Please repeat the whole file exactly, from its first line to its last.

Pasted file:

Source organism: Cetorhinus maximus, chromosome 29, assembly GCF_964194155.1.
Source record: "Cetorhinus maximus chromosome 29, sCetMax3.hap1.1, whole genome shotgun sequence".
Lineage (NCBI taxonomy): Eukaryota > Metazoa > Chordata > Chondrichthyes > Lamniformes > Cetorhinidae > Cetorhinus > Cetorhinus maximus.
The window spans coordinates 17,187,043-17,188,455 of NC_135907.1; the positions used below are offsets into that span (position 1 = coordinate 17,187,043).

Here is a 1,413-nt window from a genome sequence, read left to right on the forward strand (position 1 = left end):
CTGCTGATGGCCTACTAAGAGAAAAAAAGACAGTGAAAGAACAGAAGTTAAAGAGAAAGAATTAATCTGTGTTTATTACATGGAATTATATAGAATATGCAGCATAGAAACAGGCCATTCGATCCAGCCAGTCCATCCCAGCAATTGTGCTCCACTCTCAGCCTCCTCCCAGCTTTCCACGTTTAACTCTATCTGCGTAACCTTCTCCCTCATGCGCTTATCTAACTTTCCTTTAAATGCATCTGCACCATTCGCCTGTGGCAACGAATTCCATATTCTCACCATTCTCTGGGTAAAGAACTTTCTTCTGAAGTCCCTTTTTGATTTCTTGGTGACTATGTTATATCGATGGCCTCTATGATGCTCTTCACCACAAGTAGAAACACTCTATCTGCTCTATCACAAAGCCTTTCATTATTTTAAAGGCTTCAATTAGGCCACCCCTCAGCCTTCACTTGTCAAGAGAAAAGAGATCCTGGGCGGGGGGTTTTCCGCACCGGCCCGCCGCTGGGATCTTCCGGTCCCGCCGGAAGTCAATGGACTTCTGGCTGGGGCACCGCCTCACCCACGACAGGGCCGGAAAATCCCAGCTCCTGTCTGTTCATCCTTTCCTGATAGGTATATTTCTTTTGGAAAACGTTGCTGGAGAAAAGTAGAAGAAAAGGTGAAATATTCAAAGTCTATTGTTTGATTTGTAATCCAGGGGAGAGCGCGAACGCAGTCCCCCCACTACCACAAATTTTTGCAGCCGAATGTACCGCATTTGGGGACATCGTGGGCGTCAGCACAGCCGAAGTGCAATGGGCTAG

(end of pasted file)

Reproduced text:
Source organism: Cetorhinus maximus, chromosome 29, assembly GCF_964194155.1.
Source record: "Cetorhinus maximus chromosome 29, sCetMax3.hap1.1, whole genome shotgun sequence".
Lineage (NCBI taxonomy): Eukaryota > Metazoa > Chordata > Chondrichthyes > Lamniformes > Cetorhinidae > Cetorhinus > Cetorhinus maximus.
The window spans coordinates 17,187,043-17,188,455 of NC_135907.1; the positions used below are offsets into that span (position 1 = coordinate 17,187,043).

Here is a 1,413-nt window from a genome sequence, read left to right on the forward strand (position 1 = left end):
CTGCTGATGGCCTACTAAGAGAAAAAAAGACAGTGAAAGAACAGAAGTTAAAGAGAAAGAATTAATCTGTGTTTATTACATGGAATTATATAGAATATGCAGCATAGAAACAGGCCATTCGATCCAGCCAGTCCATCCCAGCAATTGTGCTCCACTCTCAGCCTCCTCCCAGCTTTCCACGTTTAACTCTATCTGCGTAACCTTCTCCCTCATGCGCTTATCTAACTTTCCTTTAAATGCATCTGCACCATTCGCCTGTGGCAACGAATTCCATATTCTCACCATTCTCTGGGTAAAGAACTTTCTTCTGAAGTCCCTTTTTGATTTCTTGGTGACTATGTTATATCGATGGCCTCTATGATGCTCTTCACCACAAGTAGAAACACTCTATCTGCTCTATCACAAAGCCTTTCATTATTTTAAAGGCTTCAATTAGGCCACCCCTCAGCCTTCACTTGTCAAGAGAAAAGAGATCCTGGGCGGGGGGTTTTCCGCACCGGCCCGCCGCTGGGATCTTCCGGTCCCGCCGGAAGTCAATGGACTTCTGGCTGGGGCACCGCCTCACCCACGACAGGGCCGGAAAATCCCAGCTCCTGTCTGTTCATCCTTTCCTGATAGGTATATTTCTTTTGGAAAACGTTGCTGGAGAAAAGTAGAAGAAAAGGTGAAATATTCAAAGTCTATTGTTTGATTTGTAATCCAGGGGAGAGCGCGAACGCAGTCCCCCCACTACCACAAATTTTTGCAGCCGAATGTACCGCATTTGGGGACATCGTGGGCGTCAGCACAGCCGAAGTGCAATGGGCTAG